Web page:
Favorite quote for today:
The artist that paints every tiny little detail is an artist with nothing better to do. (Sam Adoquei

Monday, October 15, 2012

I'm Baaaaaack!

OK, I am wiped out, much like a failed painting. But I got out and painted today. Wind Canyon is sporting the brilliant yellow of fall and the grasses are bleached out to a muted light yellow awaiting winter’s arrival. Even the llamas and the horses are looking furrier, as are the local deer. There are no more quail babies, as that time has long since passed. But some of the adults have these deep red heads. Rather pretty.
Wind Canyon - a fall morning

I have been dying to paint the canyon while the bright yellow flowers are out. They are fading in some spots already. But there are fields out here that are full of these bushes. They are sagey-green and rangy looking topped with brilliant yellow flowers.  What a dazzling sight in the sunlight. Wish I knew their names.
Because this was my first time painting since my very unscheduled surgery, I opted to use any colors I wanted to and treat myself to some rich colors. Fall has always had a sentimental attachment to me of rich deep colors, spiced by occasional brilliance and brilliant blue skies. Today did not disappoint.
No.3 Wind Canyon oil on board
11 x 14

I parked on Fleming Tank Road, just off the highway and started to paint. Again my neighbors are considerate in the extreme, slowing down considerably, to keep from enveloping me in a cloud of fine white dust.  And several stopped to inquire about the painting. Some even said they thought it was beautiful. I love meeting my neighbors this way and its getting to where they stop and visit when they see me paint. Some artists don’t care for the intrusion, but out here in the country, one never knows when a helping hand might be needed. And a little civility goes a long way.
I didn’t approach this painting with any specific system in mind. The composition just seemed to unveil itself as I went slowly down the road. After looking at this piece for a bit, I have decided the glaze the foreground, when it is dried, with a subdued blue, to tone down the transparent red earth in the bottom. Its a bit too strong and needs taming. I remember a teacher who always said "It's easier to tame a wild stallion than to resurrect a dead horse".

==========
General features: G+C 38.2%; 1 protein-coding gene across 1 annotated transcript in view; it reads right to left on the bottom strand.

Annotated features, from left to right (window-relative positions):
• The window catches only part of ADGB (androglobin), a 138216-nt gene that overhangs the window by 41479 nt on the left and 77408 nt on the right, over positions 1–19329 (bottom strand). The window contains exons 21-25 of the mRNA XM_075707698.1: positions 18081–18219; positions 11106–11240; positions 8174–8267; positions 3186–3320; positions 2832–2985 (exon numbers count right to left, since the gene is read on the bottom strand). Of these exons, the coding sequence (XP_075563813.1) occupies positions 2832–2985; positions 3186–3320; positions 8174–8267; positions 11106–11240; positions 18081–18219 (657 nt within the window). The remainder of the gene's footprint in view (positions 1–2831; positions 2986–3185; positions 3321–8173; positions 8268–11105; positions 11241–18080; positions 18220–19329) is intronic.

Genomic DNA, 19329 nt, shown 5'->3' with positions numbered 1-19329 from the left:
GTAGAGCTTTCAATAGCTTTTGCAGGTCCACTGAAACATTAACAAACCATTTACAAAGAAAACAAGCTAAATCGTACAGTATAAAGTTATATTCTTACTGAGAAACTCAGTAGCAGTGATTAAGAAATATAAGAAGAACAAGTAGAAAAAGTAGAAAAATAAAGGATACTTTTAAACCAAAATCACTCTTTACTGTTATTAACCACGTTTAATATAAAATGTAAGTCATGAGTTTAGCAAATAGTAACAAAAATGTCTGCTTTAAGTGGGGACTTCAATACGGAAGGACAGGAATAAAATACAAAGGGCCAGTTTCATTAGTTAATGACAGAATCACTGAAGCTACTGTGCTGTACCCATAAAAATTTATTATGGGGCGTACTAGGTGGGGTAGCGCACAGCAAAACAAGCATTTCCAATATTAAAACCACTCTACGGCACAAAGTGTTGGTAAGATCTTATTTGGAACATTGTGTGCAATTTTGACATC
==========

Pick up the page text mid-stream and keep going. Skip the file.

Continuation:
My friend Connie used to live in the house atop the hill. New people are moving in as they have moved back East. I hope the new people are a good fit for Wind Canyon. I have gotten to feel pretty much like the canyon is mine now. I know many spots better than some of the long time locals who pass them every day, unseeing. Civility and friendliness, yup, that seems to sum up Wind Canyon. And privacy when desired. This is #3 Wind Canyon Drive.

Tuesday, October 9, 2012

When You Can't Paint, What Do You Do?

My posts have been conspicuously absent this month. I apologize for that. But as a friend told me, after 40 you just don’t fluff as fast after major surgery. And I am way beyond 40. Things are headed in the right direction but I need to build stamina. I have a goal of painting before the week is out. And that means stuffing the car, so I do need some energy. But we have not been standing still here, hugging our my husband went to work on the studio.

While I have been recuperating, hubby has taken down the large whale-sized rollup door in the studio, which was very noisy and not energy efficient in the least. And he has built in its place a wall, nice and tidy and tight. When the wall is completely taped, mudded and painted it will provide a nice large shelf for painting storage in between shows and for keeping what inventory does not immediately sell. Along that wall will be a flat paper storage unit, and a low 2 shelf bookcase. That will allow me to get rid of 3 small bookcases that pop up here and there in the studio, taking up valuable floor space and adding to the visual clutter. The middle expanse of wall will be used to hang pieces for a while as I think them over. I do muddle through some pieces.

Already it is amazingly quiet in the studio. Not the raucous mess it was before. Living atop a mountain in Wind Canyon, that door had plenty of opportunity to be loud and intrusive when I worked. I am so pleased that it is gone. What a lovely birthday gift.

I have been reading art books, and re-viewing my many art DVDs while I have been getting over this surprise appendectomy. It has been a time to recharge and think about my work. So I hope it has not been wasted. I will miss some shows I wanted to be in due to simply not being up to it. And that is galling to someone who has no patience with being a patient. I was in two shows during that time and did garner a ribbon. So all was not wasted. But as I get older I find I am more miserly of my time. I do not want to waste one day of it not painting.
OK, so where is that magic energy pill???